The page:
Shaping science policy
Forged Consensus: Science, Technology, and Economic Policy in the United States, 1921-1953, by David M. Hart. Princeton, N.J.: Princeton University Press, 1998, 267 pp.
This is a path-breaking book, destined to influence subsequent academic discussion and historical interpretation of its important topic. David Hart, for the very first time, analyzes the history of public policy debates over the role of government in U.S. science and technology policy in the first half of the 20th century.
Hart sorts the major historical figures involved in U.S. science and technology policymaking over the period 1921 to 1953 into five bins. There are the “conservatives,” who hold that the state has no role in science and technology other than guaranteeing intellectual property rights and getting out of the way. Then there are the “associationalists,” who believe that because markets sometimes fail as a result of poor information, we need to create hybrid publicly supported but privately controlled institutions that develop this information and transmit it to the private sector. There are “reform liberals,” who see dangers in the private concentration of economic power and call for the government to step in to regulate or even directly participate in the market.
“Keynesians,” in Hart’s view, believe that the economy suffers from occasional mechanical malfunctions and that the role of government is to shove it back on track when required. He further distinguishes between “commercial Keynesians,” who believed that appropriate technological innovation would naturally emerge from firms if the government got the macro stuff right, and “social Keynesians,” who believed that “market failures in provision of science and technology for economic purposes appeared far more widespread.” Hart argues that “commercial” and “social” Keynesianism merged in the late 1940s and that the resulting merged Keynesian prescription for science and technology policy was for federal funding for academic science and the provision of subsidized funding to small business.
The last box belongs to partisans of the “national security state.” In this view, national security comes before all other goals of government. The development of military technologies to support security trumps all other arguments, and any effects in the economic sphere are the incidental (if not entirely unwelcome) consequence of the security imperative. Hart argues that the security statists and the converged Keynesians found common ground and formed the coalition that put into place the policies of the early 1950s, the so-called “postwar consensus.”
Back to the beginning
Hart’s history begins with the little-known history of U.S. science and technology policy before World War II. His account revolves around, of all people, Herbert Hoover, the “Great Associationalist,” taking the first pass at an activist technology policy in the 1920s while serving as Secretary of Commerce. Beefing up the National Bureau of Standards (NBS) (predecessor of today’s National Institute of Standards and Technology), Hoover beat back opposition from conservatives in the Treasury and elements of the private sector to make the NBS the centerpiece of a major technology partnership program with U.S. industry.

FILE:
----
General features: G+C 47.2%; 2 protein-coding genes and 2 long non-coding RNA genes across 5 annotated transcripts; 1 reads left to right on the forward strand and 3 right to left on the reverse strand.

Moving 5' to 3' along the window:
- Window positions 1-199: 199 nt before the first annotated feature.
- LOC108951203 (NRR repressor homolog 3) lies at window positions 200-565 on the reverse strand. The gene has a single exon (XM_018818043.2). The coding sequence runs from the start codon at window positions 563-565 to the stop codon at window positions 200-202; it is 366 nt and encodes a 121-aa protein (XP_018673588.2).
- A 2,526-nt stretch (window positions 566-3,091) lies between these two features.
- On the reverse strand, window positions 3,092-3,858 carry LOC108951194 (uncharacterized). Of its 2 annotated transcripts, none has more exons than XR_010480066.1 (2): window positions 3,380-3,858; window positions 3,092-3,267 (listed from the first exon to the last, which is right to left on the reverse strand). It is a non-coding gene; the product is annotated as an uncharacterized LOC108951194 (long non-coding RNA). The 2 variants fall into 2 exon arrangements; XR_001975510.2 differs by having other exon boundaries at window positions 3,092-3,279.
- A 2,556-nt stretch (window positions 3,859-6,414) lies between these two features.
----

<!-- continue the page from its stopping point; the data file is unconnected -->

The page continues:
The Great Depression and the New Deal in the 1930s, Hart argues, saw the associationalist program evolve into crude protectionism. With the death of the National Recovery Administration at the hands of the Supreme Court in 1935, the associative state created by Hoover and continued by Roosevelt ground to a halt. With conservatives on the run in Washington, says Hart, liberal reformers seized the opportunity to develop new government programs to stimulate the economy through technological progress. The brightest star in this firmament was the Tennessee Valley Authority and its efforts to build a technologically advanced fertilizer industry in the South.
By the late 1930s, however, the center of gravity for technology policy, which Hart sees moving into the hands of the “reform liberals,” had shifted to the Department of Justice. There, reform liberal and assistant attorney general for antitrust Thurman Arnold embarked on a crusade to “break the patent bottleneck” and prevent entrenched corporations with a few key patents from blocking the emergence of new technologies and industries and thus suppressing the expansion and modernization of markets. Antitrust enforcement was combined with new financing and R&D programs in the construction industry, which Hart describes as a key example of New Deal reform liberal policies in action.
With the rise of the Keynesians in the early 1940s, however, with their focus on macroeconomic forces and demand management, what at first had been a loose collaboration evolved into a policy competition. “War mobilization briefly delayed the estrangement of the reform liberals from the Keynesians,” writes Hart, because “national security was a potent weapon in the battle for both public investment and antitrust enforcement.” With the war on, however, the military and corporate America joined and gained operational control over a vastly expanded government investment apparatus that “shoved ‘Thurman Arnoldism’ aside,” while embracing the Keynesian macroeconomic agenda. Hart says that in the early 1940s, social Keynesians, particularly Alvin Hansen, argued that “secular stagnation”–a characteristic of an economy dependent on technological innovation but incapable of generating a sufficient quantity of it–was a serious problem and supported the reform liberal agenda of antitrust, R&D funding, and public investment. By 1948, notes Hart, Paul Samuelson had turned this idea on its head, writing in his introductory economics text that “secular exhilaration,” not stagnation, was the problem of the postwar years. With the focus now squarely on aggregate demand management, social Keynesianism and commercial Keynesianism had fused into a new synthesis with little interest in technology policy, or for that matter, any policy based on microeconomic analysis of particular industries or problems.